The U.S. House has approved legislation that overturns a 2005 Supreme Court decision that affirmed the ability of states to take control of private property under the doctrine of eminent domain and hand it to another private developer. In the case, Kelo v. City of New London, the city took non-blighted private property and gave it to a property developer; a move many said was a bid to expand the city's tax revenues, and one that could erode private property protections. Eminent domain is seen as permissible only when the land or property taken would be retooled for public use.
The Private Property Rights Protection act, H.R. 1443, would prevent states from using eminent domain over property to be used for economic development, and establish a private right of action for property owners if a state or local government violates the new rule. It would also limit federal funds to states in which property is taken in violation of the law.
Judiciary Committee Ranking Member John Conyers, D-Mich., was the only member to speak against the bill. He argued that it has been seven years since the Kelo decision, and that many states have adjusted their own eminent domain laws in reaction. Support for the bill was never in doubt, in particular because similar legislation has already passed the House in years past.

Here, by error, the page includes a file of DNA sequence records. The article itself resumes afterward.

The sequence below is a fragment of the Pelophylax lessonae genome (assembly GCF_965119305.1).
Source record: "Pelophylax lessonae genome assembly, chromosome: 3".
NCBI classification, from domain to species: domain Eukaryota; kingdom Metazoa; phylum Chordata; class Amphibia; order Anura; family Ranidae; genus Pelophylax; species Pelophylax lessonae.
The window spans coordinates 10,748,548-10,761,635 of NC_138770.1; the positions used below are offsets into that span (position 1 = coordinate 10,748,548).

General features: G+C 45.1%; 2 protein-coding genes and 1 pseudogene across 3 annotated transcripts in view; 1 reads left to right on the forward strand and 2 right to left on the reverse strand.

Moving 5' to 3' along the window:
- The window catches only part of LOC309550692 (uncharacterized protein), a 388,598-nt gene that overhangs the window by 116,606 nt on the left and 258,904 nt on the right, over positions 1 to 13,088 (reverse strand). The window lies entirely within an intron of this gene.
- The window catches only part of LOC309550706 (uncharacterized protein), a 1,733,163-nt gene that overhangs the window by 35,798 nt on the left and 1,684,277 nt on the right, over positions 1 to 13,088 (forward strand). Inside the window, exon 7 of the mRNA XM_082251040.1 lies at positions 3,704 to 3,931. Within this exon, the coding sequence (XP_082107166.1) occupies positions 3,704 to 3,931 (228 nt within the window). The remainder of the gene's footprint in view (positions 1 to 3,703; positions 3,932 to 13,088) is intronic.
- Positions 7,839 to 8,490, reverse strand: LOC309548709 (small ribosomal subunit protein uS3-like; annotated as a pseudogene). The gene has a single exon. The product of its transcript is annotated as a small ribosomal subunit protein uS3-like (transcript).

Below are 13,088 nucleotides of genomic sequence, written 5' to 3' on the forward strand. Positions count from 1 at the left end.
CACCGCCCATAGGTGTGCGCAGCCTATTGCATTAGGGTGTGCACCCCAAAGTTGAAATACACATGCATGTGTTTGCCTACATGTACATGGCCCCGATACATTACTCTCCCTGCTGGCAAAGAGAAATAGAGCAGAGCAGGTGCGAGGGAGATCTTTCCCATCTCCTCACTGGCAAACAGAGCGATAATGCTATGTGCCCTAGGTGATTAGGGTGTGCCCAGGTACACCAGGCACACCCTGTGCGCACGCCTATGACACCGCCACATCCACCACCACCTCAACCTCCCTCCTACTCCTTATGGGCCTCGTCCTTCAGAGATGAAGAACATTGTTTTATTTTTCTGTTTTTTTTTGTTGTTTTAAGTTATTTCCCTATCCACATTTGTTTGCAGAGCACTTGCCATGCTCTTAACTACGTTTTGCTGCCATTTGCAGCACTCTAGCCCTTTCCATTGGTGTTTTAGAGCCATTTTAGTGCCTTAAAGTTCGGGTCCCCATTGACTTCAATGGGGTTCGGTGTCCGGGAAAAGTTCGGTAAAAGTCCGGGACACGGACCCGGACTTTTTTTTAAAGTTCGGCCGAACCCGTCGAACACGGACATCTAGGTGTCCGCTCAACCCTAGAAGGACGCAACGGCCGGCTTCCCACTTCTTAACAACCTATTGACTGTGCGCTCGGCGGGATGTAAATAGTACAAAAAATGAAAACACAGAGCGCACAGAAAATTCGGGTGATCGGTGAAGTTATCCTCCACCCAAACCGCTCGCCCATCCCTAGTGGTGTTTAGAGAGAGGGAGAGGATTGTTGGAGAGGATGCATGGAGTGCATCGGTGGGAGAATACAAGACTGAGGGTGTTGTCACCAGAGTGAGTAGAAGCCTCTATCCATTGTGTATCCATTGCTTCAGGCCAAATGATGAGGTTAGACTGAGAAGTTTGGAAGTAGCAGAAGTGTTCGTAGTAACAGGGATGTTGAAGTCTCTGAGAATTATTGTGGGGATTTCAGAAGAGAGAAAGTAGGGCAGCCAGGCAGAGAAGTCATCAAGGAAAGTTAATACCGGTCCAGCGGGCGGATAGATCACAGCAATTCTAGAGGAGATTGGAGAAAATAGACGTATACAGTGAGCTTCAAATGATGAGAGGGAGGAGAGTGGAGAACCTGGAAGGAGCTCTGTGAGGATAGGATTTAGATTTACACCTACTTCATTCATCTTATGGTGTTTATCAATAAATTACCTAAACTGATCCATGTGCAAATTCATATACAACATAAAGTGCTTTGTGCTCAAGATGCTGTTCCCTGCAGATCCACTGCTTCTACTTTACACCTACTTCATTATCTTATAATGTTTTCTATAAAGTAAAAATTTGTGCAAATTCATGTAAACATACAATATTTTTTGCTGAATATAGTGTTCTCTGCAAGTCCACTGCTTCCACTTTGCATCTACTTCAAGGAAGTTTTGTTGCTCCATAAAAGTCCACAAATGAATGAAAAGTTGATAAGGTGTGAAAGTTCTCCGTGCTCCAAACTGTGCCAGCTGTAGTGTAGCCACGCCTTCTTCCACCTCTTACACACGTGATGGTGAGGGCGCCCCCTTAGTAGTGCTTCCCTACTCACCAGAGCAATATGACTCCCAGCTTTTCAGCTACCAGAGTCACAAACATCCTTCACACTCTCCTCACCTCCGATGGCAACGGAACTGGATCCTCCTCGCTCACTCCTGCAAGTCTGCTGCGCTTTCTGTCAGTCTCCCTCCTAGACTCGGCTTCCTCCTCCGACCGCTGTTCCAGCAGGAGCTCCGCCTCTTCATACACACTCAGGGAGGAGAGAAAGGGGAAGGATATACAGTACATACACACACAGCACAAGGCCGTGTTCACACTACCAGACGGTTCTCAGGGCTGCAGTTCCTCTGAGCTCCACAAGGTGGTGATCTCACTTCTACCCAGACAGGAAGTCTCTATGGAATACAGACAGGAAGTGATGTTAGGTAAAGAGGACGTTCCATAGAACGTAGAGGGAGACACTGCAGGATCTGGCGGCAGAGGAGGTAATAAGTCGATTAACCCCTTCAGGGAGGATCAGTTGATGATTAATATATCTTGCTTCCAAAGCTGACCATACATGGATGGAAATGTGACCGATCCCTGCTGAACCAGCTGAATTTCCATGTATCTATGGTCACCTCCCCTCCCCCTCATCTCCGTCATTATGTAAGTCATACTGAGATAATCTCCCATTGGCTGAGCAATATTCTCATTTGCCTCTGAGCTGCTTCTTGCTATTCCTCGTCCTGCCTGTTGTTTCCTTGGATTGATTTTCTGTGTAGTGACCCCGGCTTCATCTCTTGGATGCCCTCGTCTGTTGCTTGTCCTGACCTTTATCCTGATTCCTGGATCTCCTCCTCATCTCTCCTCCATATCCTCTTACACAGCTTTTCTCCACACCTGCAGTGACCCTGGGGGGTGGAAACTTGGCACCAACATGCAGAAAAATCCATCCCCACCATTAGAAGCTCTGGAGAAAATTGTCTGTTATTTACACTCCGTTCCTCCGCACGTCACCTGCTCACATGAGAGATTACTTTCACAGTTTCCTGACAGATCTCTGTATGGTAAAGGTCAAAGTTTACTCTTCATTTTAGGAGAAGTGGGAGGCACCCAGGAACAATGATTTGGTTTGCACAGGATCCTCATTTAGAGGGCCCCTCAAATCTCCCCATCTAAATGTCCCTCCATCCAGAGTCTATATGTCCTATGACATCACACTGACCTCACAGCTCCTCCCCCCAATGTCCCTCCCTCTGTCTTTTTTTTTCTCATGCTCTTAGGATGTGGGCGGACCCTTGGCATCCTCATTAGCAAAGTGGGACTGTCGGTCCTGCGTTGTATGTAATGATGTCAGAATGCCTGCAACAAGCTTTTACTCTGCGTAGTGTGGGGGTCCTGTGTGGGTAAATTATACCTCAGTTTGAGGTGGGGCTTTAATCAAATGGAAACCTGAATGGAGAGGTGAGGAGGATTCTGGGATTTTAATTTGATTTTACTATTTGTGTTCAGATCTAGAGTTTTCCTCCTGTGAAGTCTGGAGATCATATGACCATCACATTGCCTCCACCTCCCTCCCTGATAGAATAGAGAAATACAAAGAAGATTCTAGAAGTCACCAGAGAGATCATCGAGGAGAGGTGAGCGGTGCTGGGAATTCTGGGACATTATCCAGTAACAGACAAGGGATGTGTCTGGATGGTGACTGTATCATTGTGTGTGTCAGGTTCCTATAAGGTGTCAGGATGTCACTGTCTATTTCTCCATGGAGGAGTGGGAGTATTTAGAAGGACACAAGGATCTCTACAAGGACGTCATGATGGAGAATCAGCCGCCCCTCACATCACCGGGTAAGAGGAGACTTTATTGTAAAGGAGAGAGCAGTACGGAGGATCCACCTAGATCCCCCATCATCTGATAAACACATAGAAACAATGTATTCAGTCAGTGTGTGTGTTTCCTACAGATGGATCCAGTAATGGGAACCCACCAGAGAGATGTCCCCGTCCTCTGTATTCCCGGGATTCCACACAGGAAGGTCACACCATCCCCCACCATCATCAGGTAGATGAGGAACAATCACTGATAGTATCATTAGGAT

National Cattlemen's Beef Association President J.D. Alexander says private property rights are a constant worry for cattlemen and women, especially as land values continue upward. He said the legislation provides much-needed protection to farmers and ranchers vying to retain land for food production.
"We aren't against economic development; we are against the government forcing farmers and ranchers to give up private property that is being used to provide food for a growing global population," said Alexander. "Land isn't being taken for public use, like road construction. Land is being taken under eminent domain and then handed over to private developers to turn food producing farms and ranches into strip malls. Development is fine and necessary to sustaining rural communities but we must not forget that we need agriculture to sustain life on this planet."